“Castro made us watch it,” Sanchez records. “That’s what the Comandante was capable of to keep his power: not just of killing but also of humiliating and reducing to nothing men who had served him devotedly.“
Gen. Abrantes was sentenced to prison, where he died under suspicious circumstances two years later. According to Sanchez, the trial and execution of Gen. Ochoa caused Raul Castro to plunge into “the worst bout of alcoholism of his life. He had taken part in the assassination of his friend.”
But, according to Sanchez there was an additional factor responsible for Raul’s descent into alcoholism: fear. “Having watched the elimination of his counterpart, Abrantes, Raúl could logically fear that he, too, would be hounded from his position of defense minister.“
Sanchez says he witnessed Fidel admonishing his younger brother to stop the drunkenness and assured him that if he pulled himself together he would not suffer the same fate as Ochoa or Abrantes. The aged tyrant stepped down as “president” in 2006, citing health reasons, and formally handed over power to Raul (age 83) in 2008. Fidel had not appeared in public for more than a year, when he emerged on March 30 of this year to meet a delegation of fellow Marxists from Venezuela.
LUXURY LIFE STYLE
“Contrary to what he has always said, Fidel has never renounced capitalist comforts or chosen to live in austerity. Au contraire, his mode de vie is that of a capitalist without any kind of limit,” Sanchez writes. “He has never considered that he is obliged by his speech to follow the austere lifestyle of a good revolutionary.“
Sánchez, now 66 and living in America, says Castro enjoyed a private island — Cayo Piedra — which he describes as a “garden of Eden” where Fidel entertains foreign celebrities and political dignitaries.
Castro’s other choice properties, he notes, include a huge estate in Havana boasting a medical center, rooftop bowling alley, basketball court, and luxury bungalow with private marina on the coast.
In an extended interview on French television, Sanchez provided much additional information about Castro and his regime that clashes sharply with the rose-colored propaganda dispensed by the Fidel-friendly U.S. media choir.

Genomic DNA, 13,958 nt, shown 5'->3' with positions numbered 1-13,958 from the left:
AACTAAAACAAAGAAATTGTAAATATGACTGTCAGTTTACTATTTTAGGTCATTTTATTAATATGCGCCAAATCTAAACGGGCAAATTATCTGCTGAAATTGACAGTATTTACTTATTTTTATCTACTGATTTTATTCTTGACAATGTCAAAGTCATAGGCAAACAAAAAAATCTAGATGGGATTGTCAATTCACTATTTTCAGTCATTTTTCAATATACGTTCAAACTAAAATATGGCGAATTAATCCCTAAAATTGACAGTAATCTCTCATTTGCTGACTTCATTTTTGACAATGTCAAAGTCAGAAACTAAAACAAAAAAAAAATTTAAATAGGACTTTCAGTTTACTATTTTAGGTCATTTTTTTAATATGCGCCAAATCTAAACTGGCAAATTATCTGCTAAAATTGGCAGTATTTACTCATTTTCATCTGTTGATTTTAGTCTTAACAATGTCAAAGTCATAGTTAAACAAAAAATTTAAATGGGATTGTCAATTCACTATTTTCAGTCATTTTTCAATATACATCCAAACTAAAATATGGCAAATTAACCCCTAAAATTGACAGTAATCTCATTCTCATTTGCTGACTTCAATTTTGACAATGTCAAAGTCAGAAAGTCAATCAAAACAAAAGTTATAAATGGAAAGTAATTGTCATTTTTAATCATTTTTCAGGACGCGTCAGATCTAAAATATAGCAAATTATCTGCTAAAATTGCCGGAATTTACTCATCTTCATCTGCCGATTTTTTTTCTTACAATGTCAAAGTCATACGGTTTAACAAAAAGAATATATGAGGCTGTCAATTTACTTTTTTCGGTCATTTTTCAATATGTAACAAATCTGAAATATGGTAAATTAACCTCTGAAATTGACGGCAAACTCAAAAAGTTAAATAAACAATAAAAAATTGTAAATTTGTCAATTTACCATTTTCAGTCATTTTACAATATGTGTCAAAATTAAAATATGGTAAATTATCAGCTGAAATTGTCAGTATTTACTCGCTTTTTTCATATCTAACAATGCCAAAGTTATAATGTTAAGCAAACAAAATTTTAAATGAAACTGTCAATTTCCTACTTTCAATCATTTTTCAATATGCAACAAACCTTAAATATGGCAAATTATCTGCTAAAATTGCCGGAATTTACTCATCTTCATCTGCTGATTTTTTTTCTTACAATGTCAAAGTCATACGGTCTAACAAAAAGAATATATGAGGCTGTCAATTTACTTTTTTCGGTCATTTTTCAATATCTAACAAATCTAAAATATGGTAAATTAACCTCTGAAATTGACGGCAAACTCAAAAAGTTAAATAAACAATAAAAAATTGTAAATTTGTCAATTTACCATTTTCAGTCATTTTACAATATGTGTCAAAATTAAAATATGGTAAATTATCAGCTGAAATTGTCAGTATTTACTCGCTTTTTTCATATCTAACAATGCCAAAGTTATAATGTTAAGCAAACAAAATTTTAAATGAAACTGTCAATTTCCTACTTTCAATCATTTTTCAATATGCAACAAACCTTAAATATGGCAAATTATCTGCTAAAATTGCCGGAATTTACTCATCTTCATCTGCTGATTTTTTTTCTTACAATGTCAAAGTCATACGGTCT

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But Sánchez, now 65 and living in America, claims Castro enjoyed a private island – Cayo Piedra, south of the Bay of Pigs, scene of the failed CIA-sponsored invasion of 1961 – describing it as a “garden of Eden” where he entertained selected guests including the writer Gabríel Garcia Márquez, and enjoyed spear-fishing.The former bodyguard says “Castro sailed to the island on his luxury yacht, the Aquarama II, fitted out with rare Angolan wood and powered by four motors sent by the Soviet president Leonid Brezhnev.” “Castro would sit in his large black leather director’s armchair … a glass of Chivas Regal on the rocks (his favourite drink) in his hand,” writes Sánchez.Other presidential properties, he writes, included an “immense” estate in Havana complete with rooftop bowling alley, basketball court and fully equipped medical centre, and a luxury bungalow with private marina on the coast…Sánchez says Castro’s dolce vita was a “crazy privilege” while Cubans suffered serious hardship in the 1990s as the economy “collapsed like a house of cards” after the disintegration of the Soviet Union and eastern bloc with which Havana had done almost 80% of its foreign business.His compatriots, he says, were also unaware of their leader’s complicated love life, his womanising and subsequent tribe of at least nine children, not least because Cuban media was forbidden to mention them.The Cuban leader kept a gun at his feet when travelling in his Mercedes and never went anywhere without at least 10 bodyguards, including two “blood donors“. At home he would get up late, and start work around midday “after a frugal breakast“.He recalls how Castro bugged everyone, including Hugo Chávez, and insisted his bodyguard jot down everything he did in a notebook “for history“.Sánchez says for nearly two decades he saw more of Castro than his own family. “He was a god. I drank all his words, believed all he said, followed him everywhere and would have died for him,” he writes. He claims he finally realised that Castro considered Cuba “belonged” to him.
“He was its master in the manner of a 19th century landowner. For him wealth was above all an instrument of power, of political survival, of personal protection.“
Recalling how Castro kept Angolan diamonds in a Cohiba cigar box, he writes: “Sometimes, Fidel had a little of the mentality of a pirate of the Caribbean.“